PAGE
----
A leading Islamic advocacy group called for an investigation after six imams were removed from a US Airways flight and detained, due to what the group suspected was persistent "fear and prejudice" against Muslims.

The imams were among the passengers who boarded Phoenix-bound Flight 300 in Minneapolis, and had been attending a conference of the North American Imams Federation. They were removed Monday evening after three of them recited their evening prayers in the airport terminal before boarding the plane, a leader of the group said.

"We call on relevant authorities to investigate whether proper procedures were followed by security personnel and members of the US Airways flight crew," said Nihad Awad, executive director of the Washington-based Council on American Islamic Relations.

"We are concerned that crew members, passengers and security personnel may have succumbed to fear and prejudice based on stereotyping of Muslims and Islam," he said.

A passenger initially raised concerns about the group through a note passed to a flight attendant, according to Andrea Rader, a spokeswoman for US Airways. She said police were called after the captain and airport security workers asked the men to leave the plane and the men refused.

"They took us off the plane, humiliated us in a very disrespectful way," said Omar Shahin, one of the six clerics. Shahin and four of the others are from the Phoenix-Tempe area while the sixth is from Bakersfield, California.

Shahin attributed any concerns by passengers or crew to ignorance about Islam.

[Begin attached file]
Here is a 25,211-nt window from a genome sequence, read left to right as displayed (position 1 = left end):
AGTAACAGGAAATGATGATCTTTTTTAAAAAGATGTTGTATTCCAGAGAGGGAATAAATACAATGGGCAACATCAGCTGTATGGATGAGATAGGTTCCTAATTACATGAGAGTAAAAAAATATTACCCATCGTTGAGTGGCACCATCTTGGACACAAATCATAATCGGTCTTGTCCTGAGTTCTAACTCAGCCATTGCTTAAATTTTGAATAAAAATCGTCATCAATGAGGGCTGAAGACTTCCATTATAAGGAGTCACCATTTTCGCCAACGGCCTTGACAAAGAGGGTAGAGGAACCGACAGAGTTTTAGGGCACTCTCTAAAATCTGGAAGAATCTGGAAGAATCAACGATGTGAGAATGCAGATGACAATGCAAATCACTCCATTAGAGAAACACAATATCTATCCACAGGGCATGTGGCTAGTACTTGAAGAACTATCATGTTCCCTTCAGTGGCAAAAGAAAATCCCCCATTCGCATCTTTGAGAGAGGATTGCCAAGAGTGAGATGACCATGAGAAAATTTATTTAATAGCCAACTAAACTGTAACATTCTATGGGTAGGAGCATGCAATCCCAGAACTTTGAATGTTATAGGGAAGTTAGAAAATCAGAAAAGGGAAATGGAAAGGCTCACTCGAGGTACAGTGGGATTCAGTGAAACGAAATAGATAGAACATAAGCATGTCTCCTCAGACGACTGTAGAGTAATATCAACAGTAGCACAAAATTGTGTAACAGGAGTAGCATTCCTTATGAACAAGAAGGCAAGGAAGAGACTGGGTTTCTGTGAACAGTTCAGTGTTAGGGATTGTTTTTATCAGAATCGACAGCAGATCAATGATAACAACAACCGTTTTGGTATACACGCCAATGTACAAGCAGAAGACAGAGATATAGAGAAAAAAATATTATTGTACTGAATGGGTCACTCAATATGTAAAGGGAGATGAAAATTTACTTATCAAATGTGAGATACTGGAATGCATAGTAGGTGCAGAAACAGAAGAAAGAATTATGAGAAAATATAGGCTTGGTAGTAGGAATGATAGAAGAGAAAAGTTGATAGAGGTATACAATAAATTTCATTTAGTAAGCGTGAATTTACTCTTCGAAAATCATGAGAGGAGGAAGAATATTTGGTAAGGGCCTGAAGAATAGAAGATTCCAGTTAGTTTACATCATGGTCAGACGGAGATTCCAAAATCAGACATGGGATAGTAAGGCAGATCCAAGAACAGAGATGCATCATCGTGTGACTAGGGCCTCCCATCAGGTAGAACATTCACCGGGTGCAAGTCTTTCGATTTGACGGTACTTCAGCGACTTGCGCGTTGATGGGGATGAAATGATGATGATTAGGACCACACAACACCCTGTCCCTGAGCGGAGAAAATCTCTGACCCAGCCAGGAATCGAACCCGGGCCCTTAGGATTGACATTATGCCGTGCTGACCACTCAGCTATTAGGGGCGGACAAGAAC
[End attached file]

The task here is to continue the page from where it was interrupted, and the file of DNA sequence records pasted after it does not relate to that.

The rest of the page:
"I never felt bad in my life like that," he said. "I never. Six imams. Six leaders in this country. Six scholars in handcuffs. It's terrible."

CAIR planned a news conference Tuesday in Phoenix in which it said it would call on authorities to investigate the incident.

The clerics told CAIR they suspected the "suspicious activity" cited by authorities was the performance of normal evening prayers, according to a statement by the advocacy group.

The clerics also denied that they refused to leave the plane or that they chanted "Allah," the Arabic word for God, as they were escorted from the flight, said CAIR.

Public prayer is not a threat to safety or security and should not be viewed as suspicious or criminal activity, said the statement by CAIR.

Ibrahim Hooper, CAIR's spokesman, said the conference which the clerics attended drew about 150 imams from all over the country, and that those attending included Democratic U.S. Rep.-elect Keith Ellison, who just became the first Muslim elected to Congress.

Shahin said they went as far as notifying police and the FBI about their meeting in advance. He also expressed frustration that, despite efforts by him and other Muslim leaders since even before the Sept. 11 terrorist attacks, that so many American know so little about Islam.

"If up to now they don't know about prayers, this is a real problem," he said.

Shahin said Tuesday that the group spent Monday night in the Minneapolis area at the home of a local imam. Hooper said US Airways refused to put the men on another flight.

Hogan said more information would likely be released Tuesday.

The other passengers on the flight, which was carrying 141 passengers and five crew members, were re-screened for boarding, Rader said. The plane took off about three hours after the men were removed from the flight.